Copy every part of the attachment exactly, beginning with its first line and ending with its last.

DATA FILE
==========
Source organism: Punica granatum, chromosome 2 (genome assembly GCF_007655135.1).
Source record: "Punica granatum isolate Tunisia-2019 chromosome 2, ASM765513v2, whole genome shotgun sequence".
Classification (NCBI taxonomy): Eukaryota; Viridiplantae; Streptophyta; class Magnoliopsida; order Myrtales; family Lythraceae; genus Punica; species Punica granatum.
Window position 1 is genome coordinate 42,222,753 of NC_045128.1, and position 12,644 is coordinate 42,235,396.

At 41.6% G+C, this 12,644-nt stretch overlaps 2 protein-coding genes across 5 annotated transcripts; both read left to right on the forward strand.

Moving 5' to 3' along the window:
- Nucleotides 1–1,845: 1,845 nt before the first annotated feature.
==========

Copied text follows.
Source organism: Punica granatum, chromosome 2 (genome assembly GCF_007655135.1).
Source record: "Punica granatum isolate Tunisia-2019 chromosome 2, ASM765513v2, whole genome shotgun sequence".
Classification (NCBI taxonomy): Eukaryota; Viridiplantae; Streptophyta; class Magnoliopsida; order Myrtales; family Lythraceae; genus Punica; species Punica granatum.
Window position 1 is genome coordinate 42,222,753 of NC_045128.1, and position 12,644 is coordinate 42,235,396.

At 41.6% G+C, this 12,644-nt stretch overlaps 2 protein-coding genes across 5 annotated transcripts; both read left to right on the forward strand.

Moving 5' to 3' along the window:
- Nucleotides 1–1,845: 1,845 nt before the first annotated feature.